Since I already posted about Cynthia’s Hell survey I should probably give some attention to her actual artwork. Cynthia is the creative force behind ThornyThoughts Artwork, and lately she’s contributed artwork to bands like Urfaust, Self Inflicted Violence, Der Weg Einer Freiheit, Aosoth, and a few others. She’s designed some pretty sweet band logos as well.
Cynthia’s style is easily recognizable – her works are often in simple black & white and seem to be either etched or sometimes drawn with ink. As with Saint John’s work with Inkshadows, this style works perfectly in the context of black metal, so its no surprise that ThornyThoughts has become one of the main providers of artwork for Urfaust’s releases and merchandise. It also helps that Cynthia’s imagination yields some particularly disturbing imagery, both beutiful and morbid at the same time.
Cynthia was nice enough to provide a little insight into what inspires her and her artwork (and name-drop some excellent bands, a few of which I’d never heard of):
A great source of inspiration is probably failure and the chaos in my head. It’s a mistake to give everyone else the fault for things going wrong. In reality you should work on your own mistakes as well. So what I’m doing is (as long as it’s a personal work) a kind of self reflection or a trial to ‘ban’ the horrors and endless questions of every day life onto a medium, maybe kind of a self-therapy. It’s processing negativity by turning it into productivity through ‘art’.
Of course I find inspiration in music, art, graphic novels, books, films, conversation and dreams. As long as it moves and touches me, gives birth to feelings and visuals inside me, I’m happy with any genre.
If you need ‘proper’ examples: the islandic/swedish BM Band Skendöd inspired me with the album Vanskapt as it meant a real musical ‘illustration’ of a dark time in my life. Listening to it and feeling understood was largely satisfying to me and inspired me to do something similar – processing and banning my personal abyss onto a medium like I explained above. I admire people who have the gift to illustrate a whole train of thoughts and feelings with its ups and downs. Other examples in music I admire are Ikuinen Kaamos: The Forlorn, Self Inflicted Violence: A Perception Of Matter And Energy, Slumber: Fallout, Skogen: Vittra, Totalselfhatred s/t …and many more in other genres.
In art I admire since I was a little kid Hieronymos Bosch, Käthe Kollwitz and Zdzislaw Beksinski and Enki Bilal.
ThornyThoughts currently doesn’t have an online store, but you can buy original etching prints of her work by contacting Cynthia. She also mentioned that Viva Hate Records will be releasing poster prints of her work for Der Weg Einer Freiheit, with each personally signed by Cynthia.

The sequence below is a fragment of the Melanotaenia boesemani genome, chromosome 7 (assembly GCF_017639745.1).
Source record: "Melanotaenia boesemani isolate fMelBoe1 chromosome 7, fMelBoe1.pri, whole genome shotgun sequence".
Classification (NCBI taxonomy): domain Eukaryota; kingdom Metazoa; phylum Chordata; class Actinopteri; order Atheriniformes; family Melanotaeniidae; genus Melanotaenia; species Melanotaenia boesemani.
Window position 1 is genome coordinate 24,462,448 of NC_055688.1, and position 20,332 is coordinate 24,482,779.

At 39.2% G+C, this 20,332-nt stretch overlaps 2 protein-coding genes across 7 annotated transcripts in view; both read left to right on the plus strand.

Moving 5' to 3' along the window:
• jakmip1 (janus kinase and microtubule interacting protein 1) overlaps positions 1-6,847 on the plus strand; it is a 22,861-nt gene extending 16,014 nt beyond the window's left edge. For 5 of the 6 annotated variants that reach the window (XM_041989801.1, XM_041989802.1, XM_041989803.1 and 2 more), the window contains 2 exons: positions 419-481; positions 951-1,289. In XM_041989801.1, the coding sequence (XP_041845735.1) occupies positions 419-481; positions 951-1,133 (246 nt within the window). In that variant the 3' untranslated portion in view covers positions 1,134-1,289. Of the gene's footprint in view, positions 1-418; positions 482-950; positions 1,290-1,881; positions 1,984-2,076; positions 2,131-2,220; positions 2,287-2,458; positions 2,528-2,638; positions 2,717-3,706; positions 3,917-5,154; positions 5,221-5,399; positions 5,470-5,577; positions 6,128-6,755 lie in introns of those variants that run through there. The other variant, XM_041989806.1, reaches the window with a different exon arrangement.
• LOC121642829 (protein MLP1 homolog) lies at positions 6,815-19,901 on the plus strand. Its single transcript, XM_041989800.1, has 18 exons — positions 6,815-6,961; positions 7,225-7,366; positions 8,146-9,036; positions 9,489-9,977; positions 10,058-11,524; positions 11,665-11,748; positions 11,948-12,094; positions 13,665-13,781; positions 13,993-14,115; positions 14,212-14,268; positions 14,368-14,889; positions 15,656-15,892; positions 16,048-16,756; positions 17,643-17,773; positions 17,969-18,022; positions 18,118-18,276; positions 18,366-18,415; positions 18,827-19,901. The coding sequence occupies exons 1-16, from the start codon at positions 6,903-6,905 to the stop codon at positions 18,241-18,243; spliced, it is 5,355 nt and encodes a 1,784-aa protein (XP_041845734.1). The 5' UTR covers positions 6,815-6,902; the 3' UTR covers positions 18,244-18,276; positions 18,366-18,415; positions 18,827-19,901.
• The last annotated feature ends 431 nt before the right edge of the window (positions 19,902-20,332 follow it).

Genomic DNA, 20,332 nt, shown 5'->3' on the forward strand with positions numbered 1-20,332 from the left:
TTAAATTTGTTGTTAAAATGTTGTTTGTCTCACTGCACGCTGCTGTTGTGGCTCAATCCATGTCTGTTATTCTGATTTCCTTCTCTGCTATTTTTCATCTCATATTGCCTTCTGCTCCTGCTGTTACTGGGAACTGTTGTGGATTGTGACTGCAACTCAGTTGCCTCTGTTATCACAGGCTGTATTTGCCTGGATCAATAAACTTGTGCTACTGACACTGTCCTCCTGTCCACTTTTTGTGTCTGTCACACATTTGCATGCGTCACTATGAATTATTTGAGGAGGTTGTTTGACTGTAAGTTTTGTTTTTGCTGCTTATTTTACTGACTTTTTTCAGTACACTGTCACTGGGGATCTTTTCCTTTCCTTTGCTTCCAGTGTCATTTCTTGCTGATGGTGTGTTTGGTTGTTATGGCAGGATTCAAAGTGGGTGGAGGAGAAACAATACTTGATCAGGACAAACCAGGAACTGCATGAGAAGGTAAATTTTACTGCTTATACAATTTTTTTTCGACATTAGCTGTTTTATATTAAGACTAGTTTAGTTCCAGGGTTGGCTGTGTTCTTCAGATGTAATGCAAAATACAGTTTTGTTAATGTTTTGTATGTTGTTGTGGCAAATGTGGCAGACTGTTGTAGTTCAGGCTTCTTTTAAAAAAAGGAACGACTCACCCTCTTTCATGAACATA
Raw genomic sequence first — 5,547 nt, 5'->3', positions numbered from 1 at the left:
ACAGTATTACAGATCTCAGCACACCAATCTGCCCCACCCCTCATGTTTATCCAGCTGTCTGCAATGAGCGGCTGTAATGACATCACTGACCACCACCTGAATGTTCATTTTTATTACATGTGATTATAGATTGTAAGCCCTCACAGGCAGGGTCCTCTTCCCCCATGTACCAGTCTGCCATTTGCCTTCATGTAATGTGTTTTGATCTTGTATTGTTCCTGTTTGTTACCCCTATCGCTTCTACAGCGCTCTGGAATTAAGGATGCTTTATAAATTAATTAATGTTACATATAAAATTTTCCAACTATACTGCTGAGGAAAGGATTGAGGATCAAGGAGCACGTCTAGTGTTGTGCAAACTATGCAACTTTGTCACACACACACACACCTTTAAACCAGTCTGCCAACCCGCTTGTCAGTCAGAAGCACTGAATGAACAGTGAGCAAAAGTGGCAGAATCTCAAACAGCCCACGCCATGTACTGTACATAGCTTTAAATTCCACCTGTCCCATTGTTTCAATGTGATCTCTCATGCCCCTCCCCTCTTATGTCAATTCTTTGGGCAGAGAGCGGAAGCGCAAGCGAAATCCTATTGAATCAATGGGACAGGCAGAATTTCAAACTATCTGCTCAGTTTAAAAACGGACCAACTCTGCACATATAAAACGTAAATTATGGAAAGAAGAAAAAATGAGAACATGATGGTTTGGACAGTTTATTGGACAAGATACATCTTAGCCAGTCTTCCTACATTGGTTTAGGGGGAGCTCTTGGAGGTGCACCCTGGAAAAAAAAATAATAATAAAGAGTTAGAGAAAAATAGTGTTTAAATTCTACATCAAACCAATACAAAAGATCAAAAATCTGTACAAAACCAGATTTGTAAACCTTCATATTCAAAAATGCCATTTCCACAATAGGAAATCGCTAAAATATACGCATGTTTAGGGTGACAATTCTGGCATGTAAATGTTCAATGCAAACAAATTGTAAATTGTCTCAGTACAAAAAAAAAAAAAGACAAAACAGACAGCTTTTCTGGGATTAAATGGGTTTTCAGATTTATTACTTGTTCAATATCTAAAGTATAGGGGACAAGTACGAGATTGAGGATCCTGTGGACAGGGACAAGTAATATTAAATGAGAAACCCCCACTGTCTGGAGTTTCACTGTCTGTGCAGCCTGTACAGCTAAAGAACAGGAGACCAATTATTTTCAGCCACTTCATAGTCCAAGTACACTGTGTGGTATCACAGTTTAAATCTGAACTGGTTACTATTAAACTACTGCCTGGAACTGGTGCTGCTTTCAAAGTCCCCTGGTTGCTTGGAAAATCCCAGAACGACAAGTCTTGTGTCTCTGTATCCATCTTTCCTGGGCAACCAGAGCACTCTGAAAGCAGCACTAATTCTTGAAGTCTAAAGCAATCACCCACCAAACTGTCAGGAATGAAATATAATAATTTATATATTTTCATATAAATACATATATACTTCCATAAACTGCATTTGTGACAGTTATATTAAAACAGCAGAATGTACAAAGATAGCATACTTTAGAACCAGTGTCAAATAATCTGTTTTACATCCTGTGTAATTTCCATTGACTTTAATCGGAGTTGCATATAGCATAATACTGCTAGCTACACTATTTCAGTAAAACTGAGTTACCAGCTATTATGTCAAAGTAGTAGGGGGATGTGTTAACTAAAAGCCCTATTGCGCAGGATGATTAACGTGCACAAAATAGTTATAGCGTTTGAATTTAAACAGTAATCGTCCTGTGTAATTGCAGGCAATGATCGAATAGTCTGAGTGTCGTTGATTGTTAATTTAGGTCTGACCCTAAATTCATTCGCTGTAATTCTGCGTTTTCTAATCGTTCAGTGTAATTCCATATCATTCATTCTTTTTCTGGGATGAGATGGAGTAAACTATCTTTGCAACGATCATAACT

If you’re interested in her work, check out the ThornyThoughts page on MySpace for several galleries of her prints, shirt, album and logo designs!
19th century Belgian artist Félicien Rops (1833-1898) worked with a variety of different techniques, but he’s rather unusual in that he is most well-known for his drawings rather than his paintings. His work tends to be very symbolic and often contains erotic and Satanic images, which is likely why some black metal bands like Conspiracy and Ayat have begun utilizing his artwork on covers of their recent albums. Women are also very frequent subjects of his works, although his paintings tend to focus more on depicting landscapes.
Rops was strongly influenced by Charles Baudelaire, and through his relationship with Baudelaire he also became associated with several other literary figures as well as the Symbolism and Decadence literary movements.
Belgium’s Rops Museum, located in Namur near the artist’s birthplace, has a great website discussing Rops’s various techniques and displaying both his works and some interpretations of what they represent. ArtInThePicture.com also has some info and a gallery of Rops’s work.
Polish painter Zdzislaw Beksinski is an artist whose name I ran across in the links section of some other artist’s page, and at the time I didn’t think he had any relation to metal whatsoever, other than perhaps as a visual inspiration. His work is so unbelievably cool and so completely metal that I kept coming back to it. After finding some more information about him I learned that Beksinski’s paintings actually have been used by several bands, including Nightbringer, Leviathan and Blood of Kingu. His unique visual style has also probably served as inspiration for numerous other bands and artists in the genre.